It is one of the Three Great Gardens of Japan, along with Kenroku-en and Kairaku-en. Korakuen was built in 1700 by Ikeda Tsunamasa, lord of Okayama.

Korakuen (後楽園)


Kōraku-en (後楽園, Kōrakuen) is a Japanese garden located in Okayama, Okayama Prefecture. It is one of the Three Great Gardens of Japan, along with Kenroku-en and Kairaku-en. Korakuen was built in 1700 by Ikeda Tsunamasa, lord of Okayama. The garden reached its modern form in 1863.

In 1687, the daimyō Ikeda Tsunamasa ordered Tsuda Nagatada to begin construction of the garden. It was completed in 1700 and has retained its original appearance to the present day, except for a few changes by various daimyōs. The garden was originally called Kōen (“Later Garden”) because it was built after Okayama Castle. However, since the garden was built in the spirit of “sen-yu-koraku” (“grieve earlier than others, enjoy later than others”), the name was changed to Kōrakuen in 1871.

The Korakuen is one of the few daimyō gardens in the provinces where historical change can be observed, thanks to the many Edo period paintings and Ikeda family records and documents left behind. The garden was used as a place for entertaining important guests and also as a spa of sorts for daimyōs, although regular folk could visit on certain days.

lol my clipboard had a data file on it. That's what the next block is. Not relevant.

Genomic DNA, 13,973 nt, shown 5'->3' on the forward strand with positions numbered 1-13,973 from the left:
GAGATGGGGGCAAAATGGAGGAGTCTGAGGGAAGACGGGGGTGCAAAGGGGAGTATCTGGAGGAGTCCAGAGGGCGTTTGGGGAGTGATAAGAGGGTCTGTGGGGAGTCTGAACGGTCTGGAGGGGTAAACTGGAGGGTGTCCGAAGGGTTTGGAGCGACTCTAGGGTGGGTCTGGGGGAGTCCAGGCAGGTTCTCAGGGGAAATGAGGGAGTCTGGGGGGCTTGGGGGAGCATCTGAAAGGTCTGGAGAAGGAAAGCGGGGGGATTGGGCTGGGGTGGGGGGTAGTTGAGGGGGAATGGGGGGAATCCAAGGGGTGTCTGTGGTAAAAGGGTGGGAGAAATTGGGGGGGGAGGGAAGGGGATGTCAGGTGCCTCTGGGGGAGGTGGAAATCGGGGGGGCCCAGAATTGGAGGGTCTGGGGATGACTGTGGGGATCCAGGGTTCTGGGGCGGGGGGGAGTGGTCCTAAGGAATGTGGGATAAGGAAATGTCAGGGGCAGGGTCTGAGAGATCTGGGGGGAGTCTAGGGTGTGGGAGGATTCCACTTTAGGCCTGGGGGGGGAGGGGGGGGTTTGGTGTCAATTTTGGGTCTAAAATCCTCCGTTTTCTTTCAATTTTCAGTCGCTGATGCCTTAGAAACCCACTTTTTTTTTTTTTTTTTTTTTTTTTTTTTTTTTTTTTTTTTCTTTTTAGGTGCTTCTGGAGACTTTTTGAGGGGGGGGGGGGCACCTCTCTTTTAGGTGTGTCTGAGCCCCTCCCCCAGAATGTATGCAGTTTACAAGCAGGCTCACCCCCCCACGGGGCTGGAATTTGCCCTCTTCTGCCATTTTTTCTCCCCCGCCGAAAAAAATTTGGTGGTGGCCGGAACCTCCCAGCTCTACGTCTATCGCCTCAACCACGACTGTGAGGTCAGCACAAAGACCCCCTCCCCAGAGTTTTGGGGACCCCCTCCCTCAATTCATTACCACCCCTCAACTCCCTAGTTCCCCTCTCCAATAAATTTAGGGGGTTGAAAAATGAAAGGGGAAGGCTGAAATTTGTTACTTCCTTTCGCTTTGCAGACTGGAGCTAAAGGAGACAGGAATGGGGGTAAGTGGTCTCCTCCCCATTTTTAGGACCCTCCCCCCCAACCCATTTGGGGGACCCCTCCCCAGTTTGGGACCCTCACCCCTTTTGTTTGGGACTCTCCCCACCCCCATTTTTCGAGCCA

In 1884, ownership was transferred to Okayama Prefecture and the garden was opened to the public. The garden suffered severe damage during the floods of 1934 and by bombing damage in 1945 during World War II. It has been restored based on Edo-period paintings and diagrams. In 1952, the Kōrakuen was designated as a “Special Scenic Location” under the Cultural Properties Protection Law and is managed as a historical cultural asset to be passed to future generations.

The garden is located on the north bank of the Asahi River on an island between the river and a developed part of the city. The garden was designed in the Kaiyu (“scenic promenade”) style which presents the visitor with a new view at every turn of the path which connects the lawns, ponds, hills, tea houses, and streams.

The garden covers a total area of approximately 133,000 square meters, with the grassed area covering approximately 18,500 square meters. The length of the stream which runs through the garden is 640 meters. It features a central pond called Sawa-no-ike (Marsh Pond), which contains three islands purported to replicate the scenery around Lake Biwa near Kyoto.

Alexander Dvoryankin

Alexander Dvoryankin

Photographer | Designer | Traveler

Full member of the Russian Geographical Society. Co-founder of the "LIN-ART" design studio.

Interests: photography, martial arts, social media, design, and cooking.

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